Non-proliferation, disarmament and export control


1.   A European Security Strategy "A Secure Europe in a better world" was adopted on 12 December 2003 by the European Council and updated in December 2008. The European Security Strategy enunciates five key challenges to be faced by the EU: Terrorism, Proliferation of Weapons of Mass Destruction (WMD), regional conflicts, State failure and organised crime. The proliferation of WMD is defined as potentially the greatest threat to European security. The consequences of the illicit manufacture, transfer and circulation of small arms and light weapons (SALW) are central to the other four challenges defined in the European Security Strategy.        

2.   In parallel, on 12 December 2003, the European Council adopted a Strategy against the proliferation of WMD which states that WMD and missile proliferation put at risk the security of EU Member States, their people and their interests around the world. The EU must act with resolve, using all instruments and policies at its disposal. The ultimate objective is to prevent, deter, halt and where possible, eliminate WMD proliferation programmes of concern worldwide.

3.   On 15-16 December 2005, the European Council adopted a Strategy to combat illicit accumulation and trafficking of SALW and their ammunition . The EU SALW Strategy is a comprehensive document that gives the combined response needed to overcome the threats posed by the illicit accumulation and trafficking of SALW and their ammunition. The EU SALW strategy exploits fully the means available to the EU at multilateral and regional levels, within the European Union and in the EU's bilateral relations.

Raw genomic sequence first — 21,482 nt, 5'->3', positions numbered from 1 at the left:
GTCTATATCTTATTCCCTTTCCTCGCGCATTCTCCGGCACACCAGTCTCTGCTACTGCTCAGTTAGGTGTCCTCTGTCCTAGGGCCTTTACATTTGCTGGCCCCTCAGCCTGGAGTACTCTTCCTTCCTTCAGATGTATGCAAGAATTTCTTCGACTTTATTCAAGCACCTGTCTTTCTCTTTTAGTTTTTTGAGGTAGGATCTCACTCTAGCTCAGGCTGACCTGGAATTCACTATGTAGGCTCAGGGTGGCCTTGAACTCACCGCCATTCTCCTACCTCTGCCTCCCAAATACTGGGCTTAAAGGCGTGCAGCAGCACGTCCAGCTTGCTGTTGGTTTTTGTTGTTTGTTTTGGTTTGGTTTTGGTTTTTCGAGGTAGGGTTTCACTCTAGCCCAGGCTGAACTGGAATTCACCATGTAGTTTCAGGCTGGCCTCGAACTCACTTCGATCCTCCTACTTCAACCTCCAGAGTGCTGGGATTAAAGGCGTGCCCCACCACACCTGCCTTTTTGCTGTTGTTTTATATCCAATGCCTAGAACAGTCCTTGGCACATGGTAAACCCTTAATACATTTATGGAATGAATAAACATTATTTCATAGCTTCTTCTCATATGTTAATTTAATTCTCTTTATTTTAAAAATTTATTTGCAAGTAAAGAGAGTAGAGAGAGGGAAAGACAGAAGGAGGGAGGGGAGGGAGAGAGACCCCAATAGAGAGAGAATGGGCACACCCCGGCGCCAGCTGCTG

4.  In July 2010 the Council of the European Union decided to create a network bringing together foreign policy institutions and research centres from across the EU to encourage political and security-related discussion and exploration of measures to combat the proliferation of weapons of mass destruction and their delivery systems (Council Decision 2010/430/CFSP ).

The EU Non-Proliferation Consortium is composed of four leading think-tanks: La Fondation pour la recherche stratégique in Paris, the Peace Research Institute in Frankfurt, the Stockholm International Peace Research Institute and the International Institute for Strategic Studies based in London. The Consortium's network comprises over 60 think-tanks from all over Europe.

The EEAS and the Consortium worked together to organise two consultative meetings in Brussels in May 2011 and June 2013, two seminars on the process for the establishment of a WMDFZ in the Middle East, respectively in July 2011 and November 2012, as well as two international non-proliferation and disarmament conferences in February 2012 and on 30 September/1 October 2013.

The Consortium is also producing a growing body of policy-oriented publications on topics of direct relevance to officials and academics alike.

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